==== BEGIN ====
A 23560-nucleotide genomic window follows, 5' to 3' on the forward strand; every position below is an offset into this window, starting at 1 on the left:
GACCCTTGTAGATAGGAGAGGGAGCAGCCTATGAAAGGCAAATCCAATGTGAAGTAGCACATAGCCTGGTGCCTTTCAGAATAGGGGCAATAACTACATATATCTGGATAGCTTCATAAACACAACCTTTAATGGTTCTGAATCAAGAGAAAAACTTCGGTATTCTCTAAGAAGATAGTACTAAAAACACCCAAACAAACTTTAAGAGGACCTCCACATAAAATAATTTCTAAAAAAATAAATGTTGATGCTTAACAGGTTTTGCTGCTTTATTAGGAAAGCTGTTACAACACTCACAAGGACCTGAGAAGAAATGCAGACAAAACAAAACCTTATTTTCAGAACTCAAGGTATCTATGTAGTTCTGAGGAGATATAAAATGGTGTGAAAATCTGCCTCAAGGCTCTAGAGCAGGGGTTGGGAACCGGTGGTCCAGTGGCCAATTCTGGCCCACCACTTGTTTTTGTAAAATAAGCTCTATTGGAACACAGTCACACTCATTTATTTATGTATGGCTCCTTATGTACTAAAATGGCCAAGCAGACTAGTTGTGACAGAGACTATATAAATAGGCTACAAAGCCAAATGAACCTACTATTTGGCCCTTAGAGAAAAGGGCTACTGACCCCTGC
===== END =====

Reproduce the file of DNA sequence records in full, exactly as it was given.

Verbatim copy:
A 23560-nucleotide genomic window follows, 5' to 3' on the forward strand; every position below is an offset into this window, starting at 1 on the left:
GACCCTTGTAGATAGGAGAGGGAGCAGCCTATGAAAGGCAAATCCAATGTGAAGTAGCACATAGCCTGGTGCCTTTCAGAATAGGGGCAATAACTACATATATCTGGATAGCTTCATAAACACAACCTTTAATGGTTCTGAATCAAGAGAAAAACTTCGGTATTCTCTAAGAAGATAGTACTAAAAACACCCAAACAAACTTTAAGAGGACCTCCACATAAAATAATTTCTAAAAAAATAAATGTTGATGCTTAACAGGTTTTGCTGCTTTATTAGGAAAGCTGTTACAACACTCACAAGGACCTGAGAAGAAATGCAGACAAAACAAAACCTTATTTTCAGAACTCAAGGTATCTATGTAGTTCTGAGGAGATATAAAATGGTGTGAAAATCTGCCTCAAGGCTCTAGAGCAGGGGTTGGGAACCGGTGGTCCAGTGGCCAATTCTGGCCCACCACTTGTTTTTGTAAAATAAGCTCTATTGGAACACAGTCACACTCATTTATTTATGTATGGCTCCTTATGTACTAAAATGGCCAAGCAGACTAGTTGTGACAGAGACTATATAAATAGGCTACAAAGCCAAATGAACCTACTATTTGGCCCTTAGAGAAAAGGGCTACTGACCCCTGC